M13 Repeated Twice


Game Over, the M13 route in Austria said to be the hardest mixed climb in Europe, has received its second and third ascents, including a repeat by the first ascensionist in a more challenging style. Albert Leichtfried established Game Over last January in the Drylands area near Innsbruck. In December, the Scottish climber Scott Muir repeated the route on his first redpoint burn, using the same “comp style” that Leichtfried employed on the first ascent—that is, he used heel spurs for resting on holds but not for hanging on his tools. Later in the month, inspired by a push among some top climbers to return to the “pure” style of mixed climbing’s earlier days, Leichtfried went back to his climb and did it “bareback,” with no heel spurs attached to his crampons.

In a note to Will Gadd, Leichtfried said, “You can call it the fight of the year—felt like being on my last seconds after clipping the chain.” The Austrian also said the holds on Game Over had gotten a bit better and that it was probably M12- when climbed with heel spurs and M13 without.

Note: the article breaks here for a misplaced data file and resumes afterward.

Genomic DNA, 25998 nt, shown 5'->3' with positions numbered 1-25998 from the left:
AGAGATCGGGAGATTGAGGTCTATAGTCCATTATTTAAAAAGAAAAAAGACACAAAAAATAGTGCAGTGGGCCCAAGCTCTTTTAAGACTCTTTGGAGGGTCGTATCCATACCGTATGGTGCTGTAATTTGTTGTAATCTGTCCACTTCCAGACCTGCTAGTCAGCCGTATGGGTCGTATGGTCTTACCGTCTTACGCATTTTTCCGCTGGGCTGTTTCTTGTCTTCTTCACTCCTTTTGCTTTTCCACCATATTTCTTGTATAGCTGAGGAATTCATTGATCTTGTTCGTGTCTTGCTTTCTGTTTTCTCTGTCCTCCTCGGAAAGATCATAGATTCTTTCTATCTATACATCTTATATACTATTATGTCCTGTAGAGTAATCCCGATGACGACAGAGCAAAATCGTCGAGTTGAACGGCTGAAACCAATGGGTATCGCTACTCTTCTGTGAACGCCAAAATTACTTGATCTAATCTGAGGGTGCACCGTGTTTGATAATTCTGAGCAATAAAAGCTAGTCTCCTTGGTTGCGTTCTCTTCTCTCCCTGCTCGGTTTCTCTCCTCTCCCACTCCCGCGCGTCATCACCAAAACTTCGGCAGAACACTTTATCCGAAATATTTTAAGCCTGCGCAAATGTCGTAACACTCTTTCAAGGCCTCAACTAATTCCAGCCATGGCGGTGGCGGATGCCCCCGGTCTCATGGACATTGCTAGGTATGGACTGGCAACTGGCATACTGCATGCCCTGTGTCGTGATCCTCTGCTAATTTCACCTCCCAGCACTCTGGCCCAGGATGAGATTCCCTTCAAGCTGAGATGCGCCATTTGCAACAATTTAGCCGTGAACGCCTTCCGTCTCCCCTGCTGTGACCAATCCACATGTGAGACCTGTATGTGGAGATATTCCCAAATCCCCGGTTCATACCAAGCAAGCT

Gadd, who last winter repeated The Game (M13) in the Canadian Rockies without heel spurs and added an extension called The Game Reloaded (M13+), has posted a chart on his website suggesting grades for the world’s hardest mixed climbs using various styles (http://gravsports.com/Gadfly%20Pages/gadfly20058.htm). For example, Vertical Limits in Switzerland, a route once considered among the hardest in the world, has been flashed and is now considered M11, but Robert Jasper, who established the climb, went back without spurs and believes it is solid M12 this way.

In an email, Gadd said, “It’s great to see the energy right now for mixed climbing; there’s been a huge spike in standards in the last two years. I think putting the pump clock back into hard mixed climbing has made the game a lot more fun for people. The sport feels wide open again.”

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Scott Muir playing Game Over at Drylands, Austria.

Scott Muir playing Game Over at Drylands, Austria.